In contrast to this, many citizens still seem to struggle to interpret such 'exaggerated' emotional, mental and behavioural reactions either in themselves or in other fellow residents.
Some of them are getting lost. Others resist.
In my opinion, we would need more reliable and trustworthy social psychological guidance, as well as clinical psychological advice when required.
Such indications should be imparted to the population through recognised academics, professionals, and official, non-improvised scholars.
We should definitely avoid the uncertain advice given by some self-invented, semi-professional, and 'would-be experts' -- or by the even more dubious figures who, unfortunately, have their say on TVs, newspapers, and other social media right in these days.
We need firm, evidence-based, informed, and consequent scientific knowledge to be put at work, institutionally.
We, as human societies inhabiting the planet, should focus and capitalise on the already existing bio-clinical, clinical, and social-psychological bunch of expertise -- the official one, of course.
How is the government enforcing social distancing? How is social distancing impacting mental health?
Social distancing is enforced through increasingly restricting legislative decrees. This provokes, quite obviously, severe restrictions on people’s freedoms to behave as they usually did.
When freedoms are abruptly limited, the very first psychological reactions take the form of motivated attempts at restoring those freedoms; this occurs in proportion to a. The violated expectations of freedom; b. The (subjective) importance of those freedoms and, paradoxically, c. The difficulty of enacting the newly forbidden behaviours.
So, the stronger the expectation of 'having the right to think and behave freely', the higher the importance we attribute to 'behaving freely' and -- paradoxically -- the stronger the difficulties of enacting those freedom-reinstating behaviours, the stronger will be the outcome motivation to transgress governments's prescriptions and necessary enforcing of restrictive rules.
These are exactly the basic predictions -- with some later adjustment and integration, of course -- brought about by the theory of psychological reactance, a theory proposed in 1966 by the late social psychologist Jack Williams Brehm.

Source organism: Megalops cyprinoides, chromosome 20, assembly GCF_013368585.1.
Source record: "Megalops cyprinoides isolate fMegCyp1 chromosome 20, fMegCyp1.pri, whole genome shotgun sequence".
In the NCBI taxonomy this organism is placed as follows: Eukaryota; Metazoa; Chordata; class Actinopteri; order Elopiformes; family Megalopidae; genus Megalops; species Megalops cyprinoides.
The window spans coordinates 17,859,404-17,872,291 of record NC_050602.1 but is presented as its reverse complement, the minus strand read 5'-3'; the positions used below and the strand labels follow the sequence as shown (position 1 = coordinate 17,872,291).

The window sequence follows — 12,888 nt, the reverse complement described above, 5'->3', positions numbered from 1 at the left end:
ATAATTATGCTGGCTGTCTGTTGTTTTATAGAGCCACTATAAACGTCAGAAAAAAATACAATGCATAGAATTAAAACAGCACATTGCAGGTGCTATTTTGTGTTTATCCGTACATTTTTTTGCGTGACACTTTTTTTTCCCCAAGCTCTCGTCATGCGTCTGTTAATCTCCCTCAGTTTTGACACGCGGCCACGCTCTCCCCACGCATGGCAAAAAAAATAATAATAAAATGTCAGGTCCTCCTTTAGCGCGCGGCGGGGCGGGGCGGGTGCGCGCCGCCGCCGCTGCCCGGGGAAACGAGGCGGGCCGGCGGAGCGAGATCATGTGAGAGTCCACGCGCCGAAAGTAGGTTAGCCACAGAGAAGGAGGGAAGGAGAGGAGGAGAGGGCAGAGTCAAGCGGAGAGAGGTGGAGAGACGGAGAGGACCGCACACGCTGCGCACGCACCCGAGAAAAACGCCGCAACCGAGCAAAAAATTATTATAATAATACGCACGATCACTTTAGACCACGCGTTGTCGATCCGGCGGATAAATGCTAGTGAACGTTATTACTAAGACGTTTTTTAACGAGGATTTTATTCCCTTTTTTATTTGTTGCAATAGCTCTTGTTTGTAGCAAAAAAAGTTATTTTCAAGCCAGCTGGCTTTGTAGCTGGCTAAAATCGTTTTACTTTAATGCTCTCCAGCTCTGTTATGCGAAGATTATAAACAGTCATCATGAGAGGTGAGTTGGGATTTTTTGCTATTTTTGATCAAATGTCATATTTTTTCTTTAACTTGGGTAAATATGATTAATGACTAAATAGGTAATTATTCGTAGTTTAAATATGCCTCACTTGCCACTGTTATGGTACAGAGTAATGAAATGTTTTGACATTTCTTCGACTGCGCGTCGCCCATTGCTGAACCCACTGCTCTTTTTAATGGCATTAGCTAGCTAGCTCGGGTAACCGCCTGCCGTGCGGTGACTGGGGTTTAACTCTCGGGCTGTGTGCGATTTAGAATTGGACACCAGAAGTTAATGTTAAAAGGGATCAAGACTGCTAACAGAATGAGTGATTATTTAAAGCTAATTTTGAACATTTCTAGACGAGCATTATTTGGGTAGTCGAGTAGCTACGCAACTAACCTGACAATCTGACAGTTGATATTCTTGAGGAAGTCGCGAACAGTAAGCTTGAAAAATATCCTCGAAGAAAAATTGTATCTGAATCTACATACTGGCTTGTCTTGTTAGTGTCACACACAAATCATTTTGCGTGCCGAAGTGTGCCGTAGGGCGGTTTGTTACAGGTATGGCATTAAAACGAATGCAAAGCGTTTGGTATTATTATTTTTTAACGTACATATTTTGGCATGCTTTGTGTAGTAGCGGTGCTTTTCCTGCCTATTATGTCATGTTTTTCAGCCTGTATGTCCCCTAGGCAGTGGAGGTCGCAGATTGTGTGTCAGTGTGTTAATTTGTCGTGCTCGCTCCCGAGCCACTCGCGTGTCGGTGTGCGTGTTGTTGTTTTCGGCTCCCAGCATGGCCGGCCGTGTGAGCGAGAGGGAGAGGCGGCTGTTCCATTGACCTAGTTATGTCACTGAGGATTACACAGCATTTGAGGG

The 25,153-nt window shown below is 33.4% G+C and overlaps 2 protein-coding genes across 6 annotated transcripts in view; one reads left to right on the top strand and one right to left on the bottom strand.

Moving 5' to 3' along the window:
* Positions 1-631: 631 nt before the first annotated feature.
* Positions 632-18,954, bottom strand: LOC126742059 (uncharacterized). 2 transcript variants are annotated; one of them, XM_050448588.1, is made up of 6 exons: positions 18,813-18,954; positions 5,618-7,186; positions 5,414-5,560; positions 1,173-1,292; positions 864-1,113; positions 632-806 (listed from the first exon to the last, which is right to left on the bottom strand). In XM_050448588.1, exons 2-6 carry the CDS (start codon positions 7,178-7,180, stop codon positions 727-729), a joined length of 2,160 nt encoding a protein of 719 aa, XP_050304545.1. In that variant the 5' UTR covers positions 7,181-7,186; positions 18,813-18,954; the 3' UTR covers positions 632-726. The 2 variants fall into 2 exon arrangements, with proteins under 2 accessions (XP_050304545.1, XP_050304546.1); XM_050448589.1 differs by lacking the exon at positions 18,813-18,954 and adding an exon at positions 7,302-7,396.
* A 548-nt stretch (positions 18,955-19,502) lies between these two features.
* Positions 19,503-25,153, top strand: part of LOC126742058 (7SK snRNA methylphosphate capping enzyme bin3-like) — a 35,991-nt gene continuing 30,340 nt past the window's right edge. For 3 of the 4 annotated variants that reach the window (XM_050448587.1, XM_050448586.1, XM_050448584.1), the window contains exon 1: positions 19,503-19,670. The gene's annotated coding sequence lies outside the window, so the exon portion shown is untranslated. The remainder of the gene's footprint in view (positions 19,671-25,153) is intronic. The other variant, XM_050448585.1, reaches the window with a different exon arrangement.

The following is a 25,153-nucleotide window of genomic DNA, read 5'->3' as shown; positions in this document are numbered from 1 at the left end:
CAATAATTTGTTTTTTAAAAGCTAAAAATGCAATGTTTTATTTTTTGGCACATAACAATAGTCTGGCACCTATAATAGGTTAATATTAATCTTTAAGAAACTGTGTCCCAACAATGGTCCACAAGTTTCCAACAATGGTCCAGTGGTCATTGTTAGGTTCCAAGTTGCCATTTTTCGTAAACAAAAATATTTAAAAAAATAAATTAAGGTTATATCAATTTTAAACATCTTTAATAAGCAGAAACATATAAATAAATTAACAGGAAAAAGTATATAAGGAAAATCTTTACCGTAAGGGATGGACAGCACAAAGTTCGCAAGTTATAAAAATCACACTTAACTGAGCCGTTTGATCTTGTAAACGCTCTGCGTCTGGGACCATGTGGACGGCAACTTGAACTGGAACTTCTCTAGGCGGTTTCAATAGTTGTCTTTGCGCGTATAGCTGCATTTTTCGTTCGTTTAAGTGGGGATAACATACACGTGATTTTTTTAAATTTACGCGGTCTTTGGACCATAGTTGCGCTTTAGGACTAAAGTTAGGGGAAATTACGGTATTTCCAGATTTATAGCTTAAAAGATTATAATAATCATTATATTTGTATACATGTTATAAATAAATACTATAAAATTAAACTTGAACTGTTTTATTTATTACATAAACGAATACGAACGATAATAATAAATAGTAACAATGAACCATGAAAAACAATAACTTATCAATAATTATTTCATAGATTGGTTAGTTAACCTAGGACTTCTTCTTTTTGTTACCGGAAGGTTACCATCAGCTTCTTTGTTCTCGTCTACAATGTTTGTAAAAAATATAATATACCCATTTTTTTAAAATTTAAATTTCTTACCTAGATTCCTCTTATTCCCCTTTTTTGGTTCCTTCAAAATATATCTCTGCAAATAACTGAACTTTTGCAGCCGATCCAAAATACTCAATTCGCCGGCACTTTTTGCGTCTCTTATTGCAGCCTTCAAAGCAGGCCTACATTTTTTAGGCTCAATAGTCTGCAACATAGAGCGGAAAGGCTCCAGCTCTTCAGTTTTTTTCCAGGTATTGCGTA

When all of the above happens, then we experience 'reactance' -- a motivation to restore freedom.
We now systematically witness such an impulse (reactance) either in ourselves or in the broader societal context, especially now that such restrictions to individual freedom have been made compulsory by law.
We should keep in mind, however, that reactance is just the end result of a psychological process. That is, reactance is a motivation, an impulse, an urge.
As many other social motivations, impulses, and urges, if properly controlled and readdressed, reactance does not need to result, necessarily, in overt violation of constructive social behaviours and common norms.
As to the impact of enforcing social distancing on mental health, finally, there are no sufficient official data as yet. Any projection would therefore be hazardous.
When did isolation start in Italy and how long will it continue? What will be its long term impact on your society?
The isolation started officially in Italy towards the end of February 2020, in specific and circumscribed areas of Lombardy, deemed as the epicentre of the coronavirus epidemic in our country.
Then, at the beginning of March, a partial lockdown was implemented to further regions of northern Italy and, eventually, a total lockdown -- for the whole country -- was decided on March 9.
How long it will continue, nobody knows, for the moment.
As to the long term impact of isolation on our society, things are less clear. Hopefully, people will understand that, beyond medical vaccination plans, in the future we will also need to implement some 'social inoculation' plans, in the form of a truly renewed civic education.
To the extent that people have active and protected first-hand experiences with multiple realities, perspectives, and social circumstances and points of view -- even contrasting points of view -- they will be better equipped, in the future, to face crisis and resist several types of threat, also from a psychological point of view.
By contrast, a scanty background in multiple social perspectives will leave people incapable to resist the 'polarisation' of attitudes, emotions, and behaviours we talked about at the outset of this interview.
It is the richness of our internalised social repertoires, the capacity to reproduce those social repertoires when needed, that makes us unique human beings and part of a whole at the same time, as well as psychologically strong and equilibrated actors in our social relationships and exchange.
Once again, this instantiates the prediction of another social-psychological theory, the theory of multiple perspectives (Wicklund, 1999; Pantaleo, 1997; Pantaleo & Wicklund, 2000) -- a forecast about human mental, emotional, and motivational processes and behaviours that has already received support both in the laboratory and in some experimental field studies. And whose explanatory power is being tested out of our laboratories right now, because of the very spreading of the pandemic in these days.
Part 2: Coronavirus: 'My main worry relates to the possibility of social collapse'